Credit scores are great for determining how you've handled your debt payments in the past, but even a perfect score doesn't mean you have loan repayment superpowers. Before trusting you with their money, lenders want to know that you have the financial means to repay the loan. Since your credit score doesn't consider your income, lenders need to get it from somewhere else.
Why Lenders Use AGI
Even though you might be perfectly honest if asked how much you make, lenders don't believe that everyone will tell them their correct income. However, given the penalties that apply for misreporting income to the IRS, lenders generally accept your tax returns as an accurate statement of your income. When you supply lenders with a copy of your tax returns from the past couple years, lenders can also see how stable your income is and where it comes from. For example, a borrower with a stable job is usually a lower default risk than a borrower who is paid on commission and whose income varies wildly from year to year.
Significance of Income
Lenders typically use your pretax income to figure the maximum you can repay each month for mortgage expenses. Some may use an adjusted figure depending on your adjusted gross income, or AGI, because your AGI represents your total taxable income minus certain adjustments, such as student loan interest. Typically, lenders use about 28 percent of your monthly income as the amount that you can afford to pay for your mortgage. Lenders also generally cap your total debt payments at 36 percent of AGI. Your total debt payments include not only your mortgage, but any other debt such as personal loans, student loans or car loans.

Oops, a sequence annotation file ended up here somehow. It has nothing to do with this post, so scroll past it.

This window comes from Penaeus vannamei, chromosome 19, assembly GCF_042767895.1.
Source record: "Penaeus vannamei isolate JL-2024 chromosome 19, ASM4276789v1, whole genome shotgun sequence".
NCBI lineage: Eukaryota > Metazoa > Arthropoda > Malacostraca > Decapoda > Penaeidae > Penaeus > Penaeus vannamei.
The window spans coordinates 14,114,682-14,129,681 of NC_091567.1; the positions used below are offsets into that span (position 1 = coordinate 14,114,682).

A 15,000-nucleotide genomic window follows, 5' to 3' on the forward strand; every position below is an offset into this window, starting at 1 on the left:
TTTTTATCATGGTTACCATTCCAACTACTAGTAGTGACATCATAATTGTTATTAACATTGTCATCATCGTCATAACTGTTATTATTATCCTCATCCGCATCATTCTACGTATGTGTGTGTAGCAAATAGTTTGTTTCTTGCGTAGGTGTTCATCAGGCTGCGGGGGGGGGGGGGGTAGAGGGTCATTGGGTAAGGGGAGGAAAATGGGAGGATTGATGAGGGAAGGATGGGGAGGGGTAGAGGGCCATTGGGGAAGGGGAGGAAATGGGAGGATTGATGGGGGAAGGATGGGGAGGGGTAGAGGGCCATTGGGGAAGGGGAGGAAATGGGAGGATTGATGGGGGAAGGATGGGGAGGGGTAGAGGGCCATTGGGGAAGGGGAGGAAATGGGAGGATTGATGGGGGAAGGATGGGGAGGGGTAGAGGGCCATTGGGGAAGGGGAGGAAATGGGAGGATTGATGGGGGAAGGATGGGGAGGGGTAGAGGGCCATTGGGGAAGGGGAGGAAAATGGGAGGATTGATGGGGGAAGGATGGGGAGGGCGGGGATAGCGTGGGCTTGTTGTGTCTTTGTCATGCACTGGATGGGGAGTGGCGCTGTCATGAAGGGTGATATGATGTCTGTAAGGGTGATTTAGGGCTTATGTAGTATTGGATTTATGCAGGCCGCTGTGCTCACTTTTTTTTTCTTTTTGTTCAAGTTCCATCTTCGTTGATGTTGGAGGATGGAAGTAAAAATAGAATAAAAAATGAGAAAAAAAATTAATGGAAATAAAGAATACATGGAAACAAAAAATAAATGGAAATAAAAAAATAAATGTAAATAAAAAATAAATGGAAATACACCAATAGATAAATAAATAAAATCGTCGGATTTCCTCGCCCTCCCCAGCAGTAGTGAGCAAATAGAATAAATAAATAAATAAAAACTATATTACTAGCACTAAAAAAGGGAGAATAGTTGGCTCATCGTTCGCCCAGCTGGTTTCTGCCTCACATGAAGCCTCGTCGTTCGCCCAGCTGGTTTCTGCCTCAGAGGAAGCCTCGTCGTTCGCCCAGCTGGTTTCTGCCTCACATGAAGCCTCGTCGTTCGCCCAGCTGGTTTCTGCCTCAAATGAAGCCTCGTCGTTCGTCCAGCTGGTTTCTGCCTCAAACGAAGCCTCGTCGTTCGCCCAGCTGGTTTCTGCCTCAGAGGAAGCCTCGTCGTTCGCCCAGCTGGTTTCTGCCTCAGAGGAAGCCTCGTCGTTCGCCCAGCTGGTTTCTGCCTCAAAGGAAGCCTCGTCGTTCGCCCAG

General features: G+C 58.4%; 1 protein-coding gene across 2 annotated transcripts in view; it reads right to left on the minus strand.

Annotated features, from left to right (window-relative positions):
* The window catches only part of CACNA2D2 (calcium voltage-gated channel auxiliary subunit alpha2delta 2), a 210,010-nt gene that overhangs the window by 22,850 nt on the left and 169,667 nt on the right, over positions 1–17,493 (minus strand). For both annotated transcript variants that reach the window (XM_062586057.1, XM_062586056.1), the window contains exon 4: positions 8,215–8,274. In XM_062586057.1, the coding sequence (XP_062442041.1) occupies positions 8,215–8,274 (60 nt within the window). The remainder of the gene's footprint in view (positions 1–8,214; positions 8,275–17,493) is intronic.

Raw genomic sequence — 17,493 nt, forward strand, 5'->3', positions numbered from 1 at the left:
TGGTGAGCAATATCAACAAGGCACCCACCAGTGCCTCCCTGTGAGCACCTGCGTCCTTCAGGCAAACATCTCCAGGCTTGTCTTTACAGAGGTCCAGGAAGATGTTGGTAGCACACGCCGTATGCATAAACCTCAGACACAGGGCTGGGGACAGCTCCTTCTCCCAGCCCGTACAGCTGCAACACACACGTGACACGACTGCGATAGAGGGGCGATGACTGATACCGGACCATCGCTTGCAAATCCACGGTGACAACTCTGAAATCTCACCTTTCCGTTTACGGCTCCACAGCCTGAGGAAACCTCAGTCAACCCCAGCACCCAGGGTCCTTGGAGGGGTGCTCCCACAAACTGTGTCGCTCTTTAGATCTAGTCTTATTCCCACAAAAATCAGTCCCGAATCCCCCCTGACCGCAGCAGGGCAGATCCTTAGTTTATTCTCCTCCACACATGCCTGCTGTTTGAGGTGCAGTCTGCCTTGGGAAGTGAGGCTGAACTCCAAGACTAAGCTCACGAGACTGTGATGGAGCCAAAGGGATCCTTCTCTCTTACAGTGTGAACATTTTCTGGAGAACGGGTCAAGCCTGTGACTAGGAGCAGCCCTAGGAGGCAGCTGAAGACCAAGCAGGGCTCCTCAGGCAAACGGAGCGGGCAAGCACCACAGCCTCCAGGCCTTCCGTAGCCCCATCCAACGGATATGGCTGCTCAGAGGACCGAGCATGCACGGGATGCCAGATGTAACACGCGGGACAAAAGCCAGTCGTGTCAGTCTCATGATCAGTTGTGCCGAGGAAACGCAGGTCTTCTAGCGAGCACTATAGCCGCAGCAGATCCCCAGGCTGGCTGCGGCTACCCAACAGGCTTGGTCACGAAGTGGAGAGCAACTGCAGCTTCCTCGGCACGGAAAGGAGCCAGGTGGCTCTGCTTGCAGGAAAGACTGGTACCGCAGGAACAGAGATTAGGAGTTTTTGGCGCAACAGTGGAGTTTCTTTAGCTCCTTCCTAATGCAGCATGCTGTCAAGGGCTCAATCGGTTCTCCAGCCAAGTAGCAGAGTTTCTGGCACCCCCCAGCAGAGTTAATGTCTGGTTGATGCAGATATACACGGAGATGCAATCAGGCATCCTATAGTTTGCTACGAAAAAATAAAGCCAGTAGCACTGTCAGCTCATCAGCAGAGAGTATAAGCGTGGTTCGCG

Adjustments to Your AGI
Lenders recognize that different people may have higher or lower AGIs than is actually representative of their ability to repay a loan. For example, if you moved last year across the country to take a promotion that will pay you a larger salary, you likely deducted your moving expenses, which would lower your AGI. However, that's likely a one-time expense that the lender will know will not be affecting your ability to repay in future years. Conversely, if you had a larger AGI because you sold off many of your investments in the last year, the lender would anticipate you having a lower AGI in future years.
Lost or Missing Tax Returns
The IRS makes it easy to request a transcript of your prior year's returns, so even if you didn't make a copy or lost it, the information can still be obtained by requesting a transcript from the IRS. A tax return transcript shows line-by-line entries that you made on your tax return, which is usually acceptable to lenders. You can request a transcript with Form 4506T-EZ, Short Form Request for Individual Tax Return Transcript, and even have the transcript sent directly to the lender.
Mark Kennan is a writer based in the Kansas City area, specializing in personal finance and business topics. He has been writing since 2009 and has been published by "Quicken," "TurboTax," and "The Motley Fool."